• The Apolitical Revolutionary Film: The Last Night
  • Love at a Time of War: Mashenka
  • 1950s and 1960s: And What if it is Love? and Your Contemporary
  • Soviet Men and Women of the 1970s and 1980s: A Strange Woman, Private Life and A Time of Desires
  • Conclusion
  • References
  • 23 The Man Who Made Them Laugh
  • Gaidai's Comedy and Soviet Culture
  • The Making of the King
  • The Golden Decade
  • The Decline and the Second Life
  • References
  • 24 Aleksei Gherman
  • References
  • 25 Knowledge (Imperfective)
  • Biographical Aside
  • The First Technique: Inversion
  • The Second Technique: Effacement
  • The Third Technique: Indeterminacy
  • Love, Knowledge, Prophecy
  • References
  • Appendix: Chronology of Events in Russian Cinema and History
  • Bibliography
  • Index
  • End User License Agreement

Notes on Contributors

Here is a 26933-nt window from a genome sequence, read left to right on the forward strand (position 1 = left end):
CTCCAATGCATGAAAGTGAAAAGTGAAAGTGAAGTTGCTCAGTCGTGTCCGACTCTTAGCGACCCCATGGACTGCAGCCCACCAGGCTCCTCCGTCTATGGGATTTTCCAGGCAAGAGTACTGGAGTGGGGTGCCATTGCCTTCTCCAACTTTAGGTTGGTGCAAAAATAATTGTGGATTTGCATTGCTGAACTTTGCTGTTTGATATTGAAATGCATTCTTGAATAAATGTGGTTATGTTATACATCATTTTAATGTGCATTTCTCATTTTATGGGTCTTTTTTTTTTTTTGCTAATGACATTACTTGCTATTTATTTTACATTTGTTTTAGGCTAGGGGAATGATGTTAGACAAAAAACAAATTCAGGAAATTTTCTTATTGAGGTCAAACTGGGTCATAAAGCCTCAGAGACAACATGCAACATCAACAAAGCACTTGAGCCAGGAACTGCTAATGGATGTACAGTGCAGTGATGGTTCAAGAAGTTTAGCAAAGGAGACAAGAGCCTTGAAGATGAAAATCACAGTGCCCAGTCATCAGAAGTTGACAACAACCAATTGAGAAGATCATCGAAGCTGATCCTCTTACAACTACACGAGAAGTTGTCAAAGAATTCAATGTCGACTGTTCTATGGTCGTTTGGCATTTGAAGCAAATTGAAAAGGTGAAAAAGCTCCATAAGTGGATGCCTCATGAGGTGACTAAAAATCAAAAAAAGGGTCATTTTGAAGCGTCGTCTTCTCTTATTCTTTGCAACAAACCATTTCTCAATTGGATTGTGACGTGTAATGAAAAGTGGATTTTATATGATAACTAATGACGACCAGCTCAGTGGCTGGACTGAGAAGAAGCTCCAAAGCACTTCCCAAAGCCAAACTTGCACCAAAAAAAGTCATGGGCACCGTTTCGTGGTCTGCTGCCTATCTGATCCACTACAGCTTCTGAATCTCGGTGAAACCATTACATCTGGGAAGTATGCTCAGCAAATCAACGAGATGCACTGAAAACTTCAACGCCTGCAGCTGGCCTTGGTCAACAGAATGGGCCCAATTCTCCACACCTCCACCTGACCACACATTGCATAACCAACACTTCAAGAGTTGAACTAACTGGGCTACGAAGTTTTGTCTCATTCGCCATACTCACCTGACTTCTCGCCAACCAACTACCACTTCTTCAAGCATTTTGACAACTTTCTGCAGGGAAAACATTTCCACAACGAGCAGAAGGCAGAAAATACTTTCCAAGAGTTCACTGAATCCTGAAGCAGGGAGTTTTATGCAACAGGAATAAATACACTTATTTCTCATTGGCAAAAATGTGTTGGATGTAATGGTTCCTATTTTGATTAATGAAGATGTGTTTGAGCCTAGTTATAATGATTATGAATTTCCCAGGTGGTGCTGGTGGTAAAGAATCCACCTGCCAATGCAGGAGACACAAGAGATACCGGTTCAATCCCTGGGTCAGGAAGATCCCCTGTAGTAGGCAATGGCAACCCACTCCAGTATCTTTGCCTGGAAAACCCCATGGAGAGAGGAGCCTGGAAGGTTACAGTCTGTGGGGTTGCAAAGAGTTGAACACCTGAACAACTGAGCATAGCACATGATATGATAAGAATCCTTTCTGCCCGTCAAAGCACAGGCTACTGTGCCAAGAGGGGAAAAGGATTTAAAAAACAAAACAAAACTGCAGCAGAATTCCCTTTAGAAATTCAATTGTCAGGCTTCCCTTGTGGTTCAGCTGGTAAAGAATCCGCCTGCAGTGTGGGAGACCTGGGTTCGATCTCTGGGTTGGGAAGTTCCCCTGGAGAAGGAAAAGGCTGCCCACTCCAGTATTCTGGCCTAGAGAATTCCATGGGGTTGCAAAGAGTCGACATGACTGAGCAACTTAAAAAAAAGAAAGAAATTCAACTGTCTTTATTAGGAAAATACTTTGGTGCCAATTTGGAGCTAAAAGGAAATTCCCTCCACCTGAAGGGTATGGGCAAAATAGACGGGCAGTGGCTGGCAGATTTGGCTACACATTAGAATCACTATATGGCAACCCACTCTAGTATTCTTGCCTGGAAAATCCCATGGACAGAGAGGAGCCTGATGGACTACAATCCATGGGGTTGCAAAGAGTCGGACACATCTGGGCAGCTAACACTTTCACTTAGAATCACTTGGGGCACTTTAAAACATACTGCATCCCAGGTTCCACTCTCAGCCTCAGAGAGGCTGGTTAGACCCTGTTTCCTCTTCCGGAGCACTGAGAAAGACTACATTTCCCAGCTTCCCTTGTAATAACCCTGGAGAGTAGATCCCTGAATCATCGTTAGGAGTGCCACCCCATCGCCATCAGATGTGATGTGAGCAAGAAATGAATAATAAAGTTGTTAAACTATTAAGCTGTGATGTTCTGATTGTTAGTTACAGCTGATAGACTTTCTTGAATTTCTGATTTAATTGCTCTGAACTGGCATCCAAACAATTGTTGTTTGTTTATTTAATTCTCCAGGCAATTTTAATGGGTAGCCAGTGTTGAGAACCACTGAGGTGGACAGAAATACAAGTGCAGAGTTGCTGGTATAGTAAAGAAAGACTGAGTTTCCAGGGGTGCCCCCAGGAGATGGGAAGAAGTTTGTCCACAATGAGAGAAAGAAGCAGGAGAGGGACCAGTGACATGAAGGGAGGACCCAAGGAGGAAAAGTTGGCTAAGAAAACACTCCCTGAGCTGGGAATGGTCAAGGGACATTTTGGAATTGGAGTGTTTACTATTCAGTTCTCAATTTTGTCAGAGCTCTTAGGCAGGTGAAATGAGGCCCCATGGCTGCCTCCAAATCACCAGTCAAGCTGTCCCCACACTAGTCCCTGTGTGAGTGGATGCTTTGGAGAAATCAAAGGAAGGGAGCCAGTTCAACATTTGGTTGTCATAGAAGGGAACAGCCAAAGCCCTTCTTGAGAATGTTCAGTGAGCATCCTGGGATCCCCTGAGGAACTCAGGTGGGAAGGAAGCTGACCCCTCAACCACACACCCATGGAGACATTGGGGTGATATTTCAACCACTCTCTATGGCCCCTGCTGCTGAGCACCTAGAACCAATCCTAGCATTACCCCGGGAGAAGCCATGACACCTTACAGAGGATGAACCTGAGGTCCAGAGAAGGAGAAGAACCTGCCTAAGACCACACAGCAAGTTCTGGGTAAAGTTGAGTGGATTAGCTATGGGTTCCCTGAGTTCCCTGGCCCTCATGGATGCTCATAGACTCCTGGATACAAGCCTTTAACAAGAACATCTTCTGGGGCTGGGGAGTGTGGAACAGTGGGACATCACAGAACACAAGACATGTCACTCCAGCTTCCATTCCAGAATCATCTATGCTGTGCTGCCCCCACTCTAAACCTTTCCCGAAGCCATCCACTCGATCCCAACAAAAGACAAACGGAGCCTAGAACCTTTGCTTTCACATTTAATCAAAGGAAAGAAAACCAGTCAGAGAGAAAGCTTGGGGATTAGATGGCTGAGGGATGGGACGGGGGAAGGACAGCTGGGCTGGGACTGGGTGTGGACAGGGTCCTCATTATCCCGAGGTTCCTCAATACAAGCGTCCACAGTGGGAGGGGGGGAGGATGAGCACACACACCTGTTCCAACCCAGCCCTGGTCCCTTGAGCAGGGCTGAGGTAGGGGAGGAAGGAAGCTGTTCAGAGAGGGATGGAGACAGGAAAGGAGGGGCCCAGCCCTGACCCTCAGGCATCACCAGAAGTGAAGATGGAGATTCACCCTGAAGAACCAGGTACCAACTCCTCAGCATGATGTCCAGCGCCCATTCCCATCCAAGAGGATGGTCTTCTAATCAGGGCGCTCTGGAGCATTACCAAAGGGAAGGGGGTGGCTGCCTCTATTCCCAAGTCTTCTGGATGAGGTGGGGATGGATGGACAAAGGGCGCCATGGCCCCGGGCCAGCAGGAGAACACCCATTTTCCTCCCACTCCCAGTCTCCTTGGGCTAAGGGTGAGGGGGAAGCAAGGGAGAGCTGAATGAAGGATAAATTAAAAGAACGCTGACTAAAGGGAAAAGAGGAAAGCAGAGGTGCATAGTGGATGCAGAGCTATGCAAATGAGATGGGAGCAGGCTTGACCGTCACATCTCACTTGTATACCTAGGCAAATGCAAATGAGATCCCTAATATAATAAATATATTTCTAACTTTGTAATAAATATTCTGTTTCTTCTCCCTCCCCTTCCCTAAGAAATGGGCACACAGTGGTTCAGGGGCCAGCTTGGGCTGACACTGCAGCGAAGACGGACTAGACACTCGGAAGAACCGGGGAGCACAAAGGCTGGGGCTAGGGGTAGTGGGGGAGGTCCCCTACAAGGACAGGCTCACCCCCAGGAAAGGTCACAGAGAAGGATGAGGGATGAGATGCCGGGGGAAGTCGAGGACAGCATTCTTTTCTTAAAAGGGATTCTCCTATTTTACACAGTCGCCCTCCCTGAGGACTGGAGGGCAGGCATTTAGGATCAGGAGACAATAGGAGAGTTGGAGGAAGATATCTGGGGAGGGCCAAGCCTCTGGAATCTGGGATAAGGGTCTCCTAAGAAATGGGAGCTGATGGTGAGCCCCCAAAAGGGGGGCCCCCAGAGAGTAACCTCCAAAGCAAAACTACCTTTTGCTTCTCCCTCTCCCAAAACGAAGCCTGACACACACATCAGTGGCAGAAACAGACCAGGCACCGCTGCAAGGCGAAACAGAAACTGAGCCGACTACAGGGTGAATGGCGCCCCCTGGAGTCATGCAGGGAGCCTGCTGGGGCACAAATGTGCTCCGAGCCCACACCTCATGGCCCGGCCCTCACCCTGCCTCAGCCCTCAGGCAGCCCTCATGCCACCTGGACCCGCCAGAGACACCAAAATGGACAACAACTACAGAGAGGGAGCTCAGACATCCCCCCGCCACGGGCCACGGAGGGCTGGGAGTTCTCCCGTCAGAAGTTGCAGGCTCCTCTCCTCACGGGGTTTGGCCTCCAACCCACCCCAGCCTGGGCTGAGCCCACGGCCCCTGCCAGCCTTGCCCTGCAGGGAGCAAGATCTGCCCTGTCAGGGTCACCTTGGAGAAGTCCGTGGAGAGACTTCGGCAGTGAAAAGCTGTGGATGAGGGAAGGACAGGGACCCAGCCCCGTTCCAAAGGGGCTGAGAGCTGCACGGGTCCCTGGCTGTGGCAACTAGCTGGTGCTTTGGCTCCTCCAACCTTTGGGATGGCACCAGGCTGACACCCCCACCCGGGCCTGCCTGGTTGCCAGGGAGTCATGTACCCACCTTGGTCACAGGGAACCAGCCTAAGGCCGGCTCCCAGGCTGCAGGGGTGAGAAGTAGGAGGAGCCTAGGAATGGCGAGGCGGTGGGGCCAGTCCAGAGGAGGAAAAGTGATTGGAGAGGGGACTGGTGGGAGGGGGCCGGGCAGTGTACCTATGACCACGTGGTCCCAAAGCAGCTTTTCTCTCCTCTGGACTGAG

Anthony Anemone is a literary historian and film critic who writes about modern Russian literature and cinema. Educated at Columbia University and The University of California, Berkeley, he has taught at Colby College, The College of William and Mary, and, since 2007, at The New School. His essays and reviews have been published in Slavic Review, The Slavic and East European Journal, The Russian Review, The Tolstoy Studies Journal, Revue des Etudes Slaves, Wiener Slawistischer Almanach, and in numerous books. The editor of Just Assassins: The Culture of Terrorism in Russia (2010) and, with Peter Scotto, the translator and editor of "I am a Phenomenon Quite out of the Ordinary" The Notebooks, Diaries and Letters of Daniil Kharms (2013), which was named the Best Literary Translation by the Association of Teachers of Slavic and East European Languages. At present, he is at work on a monograph about the life and career of Mikhail Kalatozov.